Cinema has long been exploited as a medium for socio-political commentary and delivering underlying messages. But seldom do we come across filmmakers who really produce multilayered, technically advanced movies while staying true to their cause. Polish director Krzysztof Kieślowski is one such rare master who effortlessly crafted sensational movies, comparable to the best European artistic creations of all times. His 1988 feature A Short Film About Killing (Krótki film o zabijaniu) is a quintessential cinematic gem that immaculately delivers a powerful critique.
The movie is set in Warsaw during the last years of the Communist era and the plot is exceedingly simple. Waldemar (Jan Tesarz) is a cab driver in the city who savoured the lifestyle his profession offered. Jacek (Miroslaw Baka) is a vagabond who roams around in the city and takes sadistic pleasure in causing harm to others for no apparent reasons. It is gradually revealed that he is traumatized by his sister’s death and his mother’s sufferings. On a fateful day, Jacek boards Waldemar’s cab and asks him to drive to a remote location outside the city. On arriving there, Jacek murders Waldemar, first by choking him with a rope and then smashing his head with a rock. He is later imprisoned and brought to trial. Piotr (Krzysztof Globisz) is an idealist young lawyer who defends Jacek. It is the first case of his professional career and he takes it, in spite of having negligible chances of winning. He argues strongly against death sentence to Jacek but ultimately fails. Jacek is finally executed by hanging. The paths of the three unrelated characters get intertwined throughout the movie.Through the ingenious cinematography of Slawomir Idziak, Kieślowski shows us a bleak picture of post-Cold War Warsaw. The palette of sepia, green and grey filters and the obscuring of the frame edges emphasize the depressing mood throughout the film. These deliberate effects served perfectly to capture the miserable world in which the characters dwelled. There is no significant tracking shot in the entire film allowing the viewer to carefully focus on the detailing of the characters and their actions. The 84-minutes drama A Short Film About Killing begins with an image of a hanging dead cat occupying one half of the screen, while the other half is completely black. The title of the film gradually appears over the screen and we are instantly transported to the world the filmmaker wants us to explore. The narrative has a semi-documentary touch to it.Jacek and Waldemar belong to the lower strata of society, characterized by a lack of morality. The former ditches certain people for his own benefits while the latter has a strong affinity towards violence. Both the victim and perpetrator are portrayed in an impeccably unsentimental manner. The director subtly shows us how crimes are rooted in the grotesque effects of class societies. The violent nature of Jacek can be traced to the emotional sufferings he went through following the death of his sister, living in an unintelligible world. The murder he commits is mindless and devoid of any motive. But, in spite of the brutality, Jacek is capable of normal human behaviour as we see him playing with two young girls in a cafeteria. The conversations between Jacek and Piotr are compelling and consist of brilliantly written dialogues.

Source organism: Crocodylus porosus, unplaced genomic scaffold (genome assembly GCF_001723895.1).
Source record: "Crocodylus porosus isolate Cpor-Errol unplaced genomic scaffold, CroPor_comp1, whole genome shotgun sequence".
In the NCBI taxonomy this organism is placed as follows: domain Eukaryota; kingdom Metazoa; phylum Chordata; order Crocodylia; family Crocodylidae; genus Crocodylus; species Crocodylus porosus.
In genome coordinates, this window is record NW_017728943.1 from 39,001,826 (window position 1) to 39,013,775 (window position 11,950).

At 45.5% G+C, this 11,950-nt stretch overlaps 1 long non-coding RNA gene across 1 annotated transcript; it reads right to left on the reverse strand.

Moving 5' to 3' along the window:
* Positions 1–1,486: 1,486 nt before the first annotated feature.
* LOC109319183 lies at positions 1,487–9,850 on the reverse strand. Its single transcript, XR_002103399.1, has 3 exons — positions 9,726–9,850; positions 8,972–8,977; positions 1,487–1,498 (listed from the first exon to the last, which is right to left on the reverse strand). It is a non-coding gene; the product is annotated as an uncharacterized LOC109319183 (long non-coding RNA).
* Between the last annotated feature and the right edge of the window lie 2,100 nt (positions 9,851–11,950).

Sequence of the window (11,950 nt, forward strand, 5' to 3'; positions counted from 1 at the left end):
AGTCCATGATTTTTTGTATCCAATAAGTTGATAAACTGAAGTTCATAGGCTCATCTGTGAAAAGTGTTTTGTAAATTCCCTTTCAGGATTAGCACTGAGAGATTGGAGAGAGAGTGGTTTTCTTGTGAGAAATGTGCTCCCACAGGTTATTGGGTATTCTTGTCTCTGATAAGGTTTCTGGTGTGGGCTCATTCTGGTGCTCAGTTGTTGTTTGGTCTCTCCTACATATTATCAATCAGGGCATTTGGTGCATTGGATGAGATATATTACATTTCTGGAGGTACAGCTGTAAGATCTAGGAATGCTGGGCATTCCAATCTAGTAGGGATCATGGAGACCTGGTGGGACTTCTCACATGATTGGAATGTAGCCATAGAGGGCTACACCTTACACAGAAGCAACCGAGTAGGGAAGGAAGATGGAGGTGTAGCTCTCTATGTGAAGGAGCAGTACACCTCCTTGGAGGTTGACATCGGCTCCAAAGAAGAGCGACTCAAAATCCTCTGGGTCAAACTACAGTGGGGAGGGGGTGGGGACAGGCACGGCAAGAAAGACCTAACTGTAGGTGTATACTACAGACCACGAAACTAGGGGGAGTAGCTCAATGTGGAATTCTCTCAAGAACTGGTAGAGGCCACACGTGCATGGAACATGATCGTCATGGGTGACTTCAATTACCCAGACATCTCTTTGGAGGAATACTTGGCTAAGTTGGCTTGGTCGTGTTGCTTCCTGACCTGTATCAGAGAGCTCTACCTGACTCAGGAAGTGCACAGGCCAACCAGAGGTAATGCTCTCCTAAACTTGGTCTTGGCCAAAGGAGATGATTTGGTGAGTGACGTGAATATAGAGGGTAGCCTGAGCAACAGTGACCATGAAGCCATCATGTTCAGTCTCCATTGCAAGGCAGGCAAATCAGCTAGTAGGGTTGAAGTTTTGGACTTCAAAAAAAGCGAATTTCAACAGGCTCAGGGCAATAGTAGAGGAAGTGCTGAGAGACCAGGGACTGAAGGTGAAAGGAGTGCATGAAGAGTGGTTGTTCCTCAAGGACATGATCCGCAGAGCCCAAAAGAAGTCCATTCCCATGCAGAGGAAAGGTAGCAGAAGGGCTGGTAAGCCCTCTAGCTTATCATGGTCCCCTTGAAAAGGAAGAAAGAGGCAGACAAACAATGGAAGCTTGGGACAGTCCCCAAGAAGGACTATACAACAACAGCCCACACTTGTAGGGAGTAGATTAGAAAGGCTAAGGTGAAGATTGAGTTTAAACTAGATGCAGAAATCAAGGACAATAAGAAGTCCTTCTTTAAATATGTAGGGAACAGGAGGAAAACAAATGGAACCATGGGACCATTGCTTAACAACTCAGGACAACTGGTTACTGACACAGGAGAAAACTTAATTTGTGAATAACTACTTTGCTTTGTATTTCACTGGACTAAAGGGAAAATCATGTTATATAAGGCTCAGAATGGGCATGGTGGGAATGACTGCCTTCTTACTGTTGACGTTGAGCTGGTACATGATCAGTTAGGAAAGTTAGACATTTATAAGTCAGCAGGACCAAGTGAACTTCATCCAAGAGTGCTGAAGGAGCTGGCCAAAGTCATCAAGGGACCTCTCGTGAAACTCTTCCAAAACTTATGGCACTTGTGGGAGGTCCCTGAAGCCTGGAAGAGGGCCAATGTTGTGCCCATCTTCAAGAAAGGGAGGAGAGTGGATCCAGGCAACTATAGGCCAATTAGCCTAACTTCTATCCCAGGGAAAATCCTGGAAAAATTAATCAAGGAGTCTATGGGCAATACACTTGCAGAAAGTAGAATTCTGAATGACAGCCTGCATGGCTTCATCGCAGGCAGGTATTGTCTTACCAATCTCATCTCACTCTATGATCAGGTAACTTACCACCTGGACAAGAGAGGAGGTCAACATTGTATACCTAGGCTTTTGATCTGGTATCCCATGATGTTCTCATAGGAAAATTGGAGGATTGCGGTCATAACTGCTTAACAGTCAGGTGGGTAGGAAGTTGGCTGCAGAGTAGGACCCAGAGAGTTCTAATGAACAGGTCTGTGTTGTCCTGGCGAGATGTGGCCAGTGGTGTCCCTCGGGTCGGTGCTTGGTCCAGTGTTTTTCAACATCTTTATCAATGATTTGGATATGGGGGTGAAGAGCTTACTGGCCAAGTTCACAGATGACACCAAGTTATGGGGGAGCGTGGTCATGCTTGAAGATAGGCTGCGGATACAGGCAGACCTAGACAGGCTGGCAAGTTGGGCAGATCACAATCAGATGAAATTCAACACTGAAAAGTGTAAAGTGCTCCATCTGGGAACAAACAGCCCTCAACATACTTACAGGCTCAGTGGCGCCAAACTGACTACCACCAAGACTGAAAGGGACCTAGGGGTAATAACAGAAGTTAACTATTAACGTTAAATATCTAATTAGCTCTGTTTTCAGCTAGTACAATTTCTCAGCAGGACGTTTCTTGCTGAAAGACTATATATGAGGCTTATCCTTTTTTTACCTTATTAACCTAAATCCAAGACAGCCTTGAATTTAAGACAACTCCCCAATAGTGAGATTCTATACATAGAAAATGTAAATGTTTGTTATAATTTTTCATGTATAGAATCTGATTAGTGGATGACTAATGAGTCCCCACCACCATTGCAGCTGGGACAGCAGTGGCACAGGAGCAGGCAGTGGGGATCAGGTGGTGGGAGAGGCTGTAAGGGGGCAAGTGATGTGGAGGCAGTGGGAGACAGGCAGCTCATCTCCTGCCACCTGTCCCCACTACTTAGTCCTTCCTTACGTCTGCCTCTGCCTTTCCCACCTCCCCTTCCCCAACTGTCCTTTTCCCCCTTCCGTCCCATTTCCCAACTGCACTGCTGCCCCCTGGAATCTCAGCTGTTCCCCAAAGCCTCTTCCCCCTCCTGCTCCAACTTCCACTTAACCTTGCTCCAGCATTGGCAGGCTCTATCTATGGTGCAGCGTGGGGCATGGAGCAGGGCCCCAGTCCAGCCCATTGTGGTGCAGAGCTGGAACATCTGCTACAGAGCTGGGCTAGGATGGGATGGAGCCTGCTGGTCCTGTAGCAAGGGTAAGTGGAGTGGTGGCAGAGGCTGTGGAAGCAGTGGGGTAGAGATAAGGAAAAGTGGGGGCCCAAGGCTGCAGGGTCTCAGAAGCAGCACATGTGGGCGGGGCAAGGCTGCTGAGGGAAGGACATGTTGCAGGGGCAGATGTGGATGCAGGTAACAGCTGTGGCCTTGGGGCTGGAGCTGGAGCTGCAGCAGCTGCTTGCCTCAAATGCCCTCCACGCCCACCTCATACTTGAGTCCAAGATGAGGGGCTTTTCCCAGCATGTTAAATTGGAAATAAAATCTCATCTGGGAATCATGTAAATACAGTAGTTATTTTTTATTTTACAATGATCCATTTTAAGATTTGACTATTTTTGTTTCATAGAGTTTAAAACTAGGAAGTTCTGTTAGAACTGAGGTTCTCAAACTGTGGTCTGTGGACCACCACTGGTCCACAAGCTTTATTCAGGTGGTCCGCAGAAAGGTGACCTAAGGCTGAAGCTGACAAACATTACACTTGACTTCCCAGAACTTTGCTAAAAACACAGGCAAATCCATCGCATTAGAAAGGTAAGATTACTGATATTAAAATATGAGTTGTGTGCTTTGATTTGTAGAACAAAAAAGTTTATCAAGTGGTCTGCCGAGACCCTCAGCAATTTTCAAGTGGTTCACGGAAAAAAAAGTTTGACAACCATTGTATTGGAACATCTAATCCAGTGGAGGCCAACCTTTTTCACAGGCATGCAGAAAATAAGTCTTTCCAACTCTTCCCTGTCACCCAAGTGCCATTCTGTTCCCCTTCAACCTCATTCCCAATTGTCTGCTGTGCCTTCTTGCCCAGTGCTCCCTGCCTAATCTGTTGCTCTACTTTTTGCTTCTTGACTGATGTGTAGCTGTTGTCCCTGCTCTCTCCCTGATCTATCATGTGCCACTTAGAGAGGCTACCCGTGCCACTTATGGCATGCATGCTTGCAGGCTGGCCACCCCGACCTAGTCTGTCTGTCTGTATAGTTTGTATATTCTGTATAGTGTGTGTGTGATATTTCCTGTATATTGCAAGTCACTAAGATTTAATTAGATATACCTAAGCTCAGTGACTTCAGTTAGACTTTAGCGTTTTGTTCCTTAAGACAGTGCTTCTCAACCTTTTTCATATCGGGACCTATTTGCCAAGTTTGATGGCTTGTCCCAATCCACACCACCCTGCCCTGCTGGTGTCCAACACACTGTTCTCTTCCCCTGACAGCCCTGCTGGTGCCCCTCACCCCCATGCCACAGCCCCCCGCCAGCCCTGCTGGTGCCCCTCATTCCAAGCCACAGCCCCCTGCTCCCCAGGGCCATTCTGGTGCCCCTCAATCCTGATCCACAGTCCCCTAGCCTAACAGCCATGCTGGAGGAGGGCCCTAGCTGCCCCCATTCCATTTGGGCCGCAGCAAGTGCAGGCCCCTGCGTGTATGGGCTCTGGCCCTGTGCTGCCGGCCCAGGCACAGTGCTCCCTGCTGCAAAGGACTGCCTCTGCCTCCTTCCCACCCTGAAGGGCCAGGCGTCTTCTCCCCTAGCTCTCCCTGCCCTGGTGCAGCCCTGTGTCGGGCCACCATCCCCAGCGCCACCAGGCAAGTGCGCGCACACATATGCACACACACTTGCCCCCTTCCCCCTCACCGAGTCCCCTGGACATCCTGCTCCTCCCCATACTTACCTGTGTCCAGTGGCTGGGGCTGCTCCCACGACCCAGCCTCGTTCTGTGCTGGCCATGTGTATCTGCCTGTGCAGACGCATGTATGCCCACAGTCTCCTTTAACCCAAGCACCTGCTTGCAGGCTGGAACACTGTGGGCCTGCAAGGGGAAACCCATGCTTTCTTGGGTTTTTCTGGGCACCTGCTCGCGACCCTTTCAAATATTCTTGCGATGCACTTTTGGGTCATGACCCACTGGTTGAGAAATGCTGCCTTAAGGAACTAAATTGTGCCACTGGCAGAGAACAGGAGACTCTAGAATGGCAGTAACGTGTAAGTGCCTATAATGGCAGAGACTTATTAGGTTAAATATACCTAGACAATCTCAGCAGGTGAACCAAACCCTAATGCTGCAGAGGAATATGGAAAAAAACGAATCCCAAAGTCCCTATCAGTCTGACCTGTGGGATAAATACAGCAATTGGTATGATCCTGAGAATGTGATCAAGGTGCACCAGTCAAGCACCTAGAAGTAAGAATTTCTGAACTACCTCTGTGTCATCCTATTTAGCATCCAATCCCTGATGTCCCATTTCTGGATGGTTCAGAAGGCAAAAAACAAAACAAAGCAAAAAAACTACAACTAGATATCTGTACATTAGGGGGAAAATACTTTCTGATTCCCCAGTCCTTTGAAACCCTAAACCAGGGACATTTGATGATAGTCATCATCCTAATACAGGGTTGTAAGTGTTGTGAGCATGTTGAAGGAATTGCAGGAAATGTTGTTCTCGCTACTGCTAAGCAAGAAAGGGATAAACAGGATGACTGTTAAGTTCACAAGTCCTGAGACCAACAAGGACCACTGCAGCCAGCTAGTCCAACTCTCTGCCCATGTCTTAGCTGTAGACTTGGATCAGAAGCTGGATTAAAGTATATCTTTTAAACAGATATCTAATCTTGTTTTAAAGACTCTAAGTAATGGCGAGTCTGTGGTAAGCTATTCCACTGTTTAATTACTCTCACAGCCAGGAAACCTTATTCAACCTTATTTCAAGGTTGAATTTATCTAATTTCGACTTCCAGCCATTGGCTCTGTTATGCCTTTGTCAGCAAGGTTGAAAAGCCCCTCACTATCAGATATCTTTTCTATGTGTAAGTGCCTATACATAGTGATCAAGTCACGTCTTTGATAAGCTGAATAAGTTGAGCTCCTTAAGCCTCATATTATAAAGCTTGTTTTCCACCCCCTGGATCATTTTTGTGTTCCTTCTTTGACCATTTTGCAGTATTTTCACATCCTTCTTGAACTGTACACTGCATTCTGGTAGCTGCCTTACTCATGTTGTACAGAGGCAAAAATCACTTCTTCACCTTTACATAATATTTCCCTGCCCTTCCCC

Capital punishment, on the other hand, is shown to be an act of cold-blooded murder by the State. It is as horrific and devoid of compassion as the killing of Waldemar. It is the Government’s way of justifying itself and maintaining its popularity when it fails to establish a crime-free society. While the first murder was unanticipated by the victim, Jacek had complete knowledge of his imminent death. Kieślowski underlines the fact that systematic killing is far more barbaric and barely accountable as compared to the murder committed by Jacek. The institutions for delivering justice end up replicating the heinous act of the criminal. The images of both the cases leave the audience devastated.A Short Film About Killing is a strong argument against capital punishment as well as a study of alienation of the masses, prevalent in the last days of socialism. And it successfully makes its point without even stating it explicitly, without ramming it down the throat of the audience. Released at a time coinciding with huge debates about human rights, A Short Film About Killing was instrumental in the abolition of death penalty in Poland later.
Disturbing, evocative, somewhat Kafkaesque and yet beautiful, Kieślowski’s masterpiece remains relevant even today. A lot of developing nations around the world still have capital punishment. It’s not yet too late to analyze critically about the abstract concept of civilization.
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